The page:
Connecting communities: from the frontline to the front room

NHS nurses sitting down with Slieve Donard in the background
Nurses on the Mournes walk
For Local and Community History Month, we find out how a Northern Ireland heritage project has brought people together through online talks and wellbeing walks.

We believe heritage brings many benefits for communities. To mark Local and Community History Month this May, we caught up with the ‘Mourne Memories of Places from the Past’ project in County Down to discover how it’s supporting the local area.

“We found that the walks were a fantastic opportunity for us to regroup and bond again as a team and everyone has benefited from them.”
Sister Geraldine Macauley, NHS nurse

Exploring local heritage

With lockdown limiting travel, Tollymore Football Club came up with an idea to help people stay connected to the South Down area.

The club hosted a series of 10 online talks throughout March and April covering local history. Topics included the linen industry, Saint Patrick and the story of Lady Mabel Annesley, who lived in Castlewellan Castle.

Each talk attracted an average of 50 attendees, with people joining from as far away as Lancashire. Many people got together to watch with their partners and families.

Project Manager Andy Hall said: “The interest in the project was way above our expectations. Feedback from participants was overwhelmingly positive, with many commenting that they had learned something new about their local heritage that they did not know before.

“Some were even inspired to share their own memories of what it was like to grow up in the Mournes.”

Online talk screenshot with the following text: "Lady Mabel Annesley, 1881 - 1959. A remarkable lady who saved Castlewellan Castle Park and Gardens for future communities to enjoy."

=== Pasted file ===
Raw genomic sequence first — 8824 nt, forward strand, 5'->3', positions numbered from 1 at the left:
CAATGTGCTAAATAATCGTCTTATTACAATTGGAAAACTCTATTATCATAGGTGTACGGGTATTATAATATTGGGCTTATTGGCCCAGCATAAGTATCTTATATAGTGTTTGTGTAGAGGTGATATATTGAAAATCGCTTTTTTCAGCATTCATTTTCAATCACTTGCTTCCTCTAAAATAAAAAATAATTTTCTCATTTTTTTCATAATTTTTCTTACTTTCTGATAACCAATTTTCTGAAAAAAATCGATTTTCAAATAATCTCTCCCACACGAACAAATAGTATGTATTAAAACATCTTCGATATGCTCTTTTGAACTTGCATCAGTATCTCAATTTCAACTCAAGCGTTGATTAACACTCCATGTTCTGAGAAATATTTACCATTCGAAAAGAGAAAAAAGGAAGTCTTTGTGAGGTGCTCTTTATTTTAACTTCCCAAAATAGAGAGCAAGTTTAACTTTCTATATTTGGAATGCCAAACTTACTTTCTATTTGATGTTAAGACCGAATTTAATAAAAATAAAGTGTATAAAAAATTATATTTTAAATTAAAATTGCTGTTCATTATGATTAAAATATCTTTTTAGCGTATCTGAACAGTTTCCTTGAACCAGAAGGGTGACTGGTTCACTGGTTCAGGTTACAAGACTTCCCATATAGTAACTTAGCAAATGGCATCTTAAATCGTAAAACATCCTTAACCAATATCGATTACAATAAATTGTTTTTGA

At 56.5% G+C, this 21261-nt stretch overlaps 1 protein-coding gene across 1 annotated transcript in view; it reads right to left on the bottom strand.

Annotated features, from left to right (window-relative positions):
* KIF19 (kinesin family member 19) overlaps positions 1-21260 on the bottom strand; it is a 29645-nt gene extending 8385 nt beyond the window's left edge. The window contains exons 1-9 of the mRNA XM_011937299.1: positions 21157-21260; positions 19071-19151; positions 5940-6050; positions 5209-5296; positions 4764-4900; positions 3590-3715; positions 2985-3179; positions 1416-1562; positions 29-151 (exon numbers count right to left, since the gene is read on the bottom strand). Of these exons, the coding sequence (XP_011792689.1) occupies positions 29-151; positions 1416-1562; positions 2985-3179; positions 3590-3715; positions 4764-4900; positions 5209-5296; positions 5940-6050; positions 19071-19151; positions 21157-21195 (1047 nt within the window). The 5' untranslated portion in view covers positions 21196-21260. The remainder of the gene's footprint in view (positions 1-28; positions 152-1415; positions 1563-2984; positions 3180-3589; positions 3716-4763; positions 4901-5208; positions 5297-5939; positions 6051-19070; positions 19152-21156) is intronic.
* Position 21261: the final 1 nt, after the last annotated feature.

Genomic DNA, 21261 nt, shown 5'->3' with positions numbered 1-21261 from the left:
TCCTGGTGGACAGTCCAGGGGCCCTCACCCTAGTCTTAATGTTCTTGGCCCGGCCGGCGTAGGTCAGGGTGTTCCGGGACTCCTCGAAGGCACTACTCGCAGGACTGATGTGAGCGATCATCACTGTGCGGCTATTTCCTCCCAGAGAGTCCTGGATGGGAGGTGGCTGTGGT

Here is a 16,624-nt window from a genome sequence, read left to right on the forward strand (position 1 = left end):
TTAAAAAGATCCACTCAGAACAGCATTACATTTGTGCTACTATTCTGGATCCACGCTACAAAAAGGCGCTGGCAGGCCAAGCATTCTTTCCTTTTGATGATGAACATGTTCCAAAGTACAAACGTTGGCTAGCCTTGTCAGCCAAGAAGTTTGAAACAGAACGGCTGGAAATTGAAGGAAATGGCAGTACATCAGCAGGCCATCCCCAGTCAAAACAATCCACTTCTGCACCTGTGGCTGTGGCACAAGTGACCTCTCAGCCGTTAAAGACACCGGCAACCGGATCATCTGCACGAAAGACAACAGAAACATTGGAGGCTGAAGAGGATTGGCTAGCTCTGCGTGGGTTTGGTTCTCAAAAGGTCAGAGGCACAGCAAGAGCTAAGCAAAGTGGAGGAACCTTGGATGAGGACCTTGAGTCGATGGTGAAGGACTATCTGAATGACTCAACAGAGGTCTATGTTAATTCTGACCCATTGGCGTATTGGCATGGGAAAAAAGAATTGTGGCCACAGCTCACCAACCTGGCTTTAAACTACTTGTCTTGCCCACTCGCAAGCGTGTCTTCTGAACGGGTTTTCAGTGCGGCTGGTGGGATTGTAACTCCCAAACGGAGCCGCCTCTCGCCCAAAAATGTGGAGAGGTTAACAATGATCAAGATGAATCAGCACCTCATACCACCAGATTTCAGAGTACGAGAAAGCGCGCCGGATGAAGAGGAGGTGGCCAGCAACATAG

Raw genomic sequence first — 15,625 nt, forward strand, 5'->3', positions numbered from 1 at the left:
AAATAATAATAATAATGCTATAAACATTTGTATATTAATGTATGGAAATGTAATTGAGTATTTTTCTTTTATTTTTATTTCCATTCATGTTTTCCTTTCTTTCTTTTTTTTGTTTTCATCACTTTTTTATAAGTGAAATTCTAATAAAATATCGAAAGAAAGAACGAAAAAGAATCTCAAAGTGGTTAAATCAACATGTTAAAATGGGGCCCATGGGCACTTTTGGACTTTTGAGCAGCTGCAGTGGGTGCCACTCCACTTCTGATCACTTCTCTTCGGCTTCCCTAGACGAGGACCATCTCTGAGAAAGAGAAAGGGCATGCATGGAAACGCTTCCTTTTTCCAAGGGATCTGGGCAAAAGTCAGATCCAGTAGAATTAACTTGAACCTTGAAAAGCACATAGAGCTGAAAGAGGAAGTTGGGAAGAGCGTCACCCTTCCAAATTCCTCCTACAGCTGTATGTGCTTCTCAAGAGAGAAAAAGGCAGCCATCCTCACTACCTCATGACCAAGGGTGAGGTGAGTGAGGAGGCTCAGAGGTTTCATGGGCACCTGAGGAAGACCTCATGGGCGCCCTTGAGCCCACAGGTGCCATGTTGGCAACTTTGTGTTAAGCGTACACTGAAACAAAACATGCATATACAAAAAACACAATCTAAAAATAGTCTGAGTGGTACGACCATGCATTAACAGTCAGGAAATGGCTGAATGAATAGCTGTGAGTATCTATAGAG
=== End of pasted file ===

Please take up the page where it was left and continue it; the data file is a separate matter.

Screenshot of one of the 10 online talks. Recordings are available.

Boosting wellbeing

In addition to the talks, the club also arranged four guided walks of the area. These took place at local heritage gems including Slieve Donard, the Newcastle harbour area and Castlewellan Forest Park.

Twelve frontline NHS nurses who were deployed on coronavirus (COVID-19) wards joined one of the walks, using it to reconnect with one another.

Sister Geraldine Macauley said: “The Covid pandemic has been an extremely difficult time for the whole community, and as a consequence our out-patients department was closed, and we were all deployed to work on Covid wards.”

“Naturally when you are used to working together as a team, and then broken up to work in different areas, it is a bit strange when you are able to return to your old job.”

“We found that the walks were a fantastic opportunity for us to regroup and bond again as a team and everyone has benefited from them.”

What’s coming up

The club plans to release a virtual tour of the Mournes area in the coming weeks. Many locals are already talking about planning future heritage projects in the area.

Andy added: “People are much more knowledgeable about the history of the local area, and there is also an increased awareness of the support The National Lottery Heritage Fund can provide.

“It’s also inspiring that the project has helped create new friendships and sparked a collective interest in our local heritage.”

“It’s also inspiring that the project has helped create new friendships and sparked a collective interest in our local heritage.”
Andy Hall, Project Manager

Have a project idea?

Mourne Memories of Places from the Past was funded through the Community Heritage Fund, which The National Lottery Heritage Fund delivered on behalf of the Department for Communities.

Inspired by this project and want to run something similar where you are? Find out more about our current funding opportunities.

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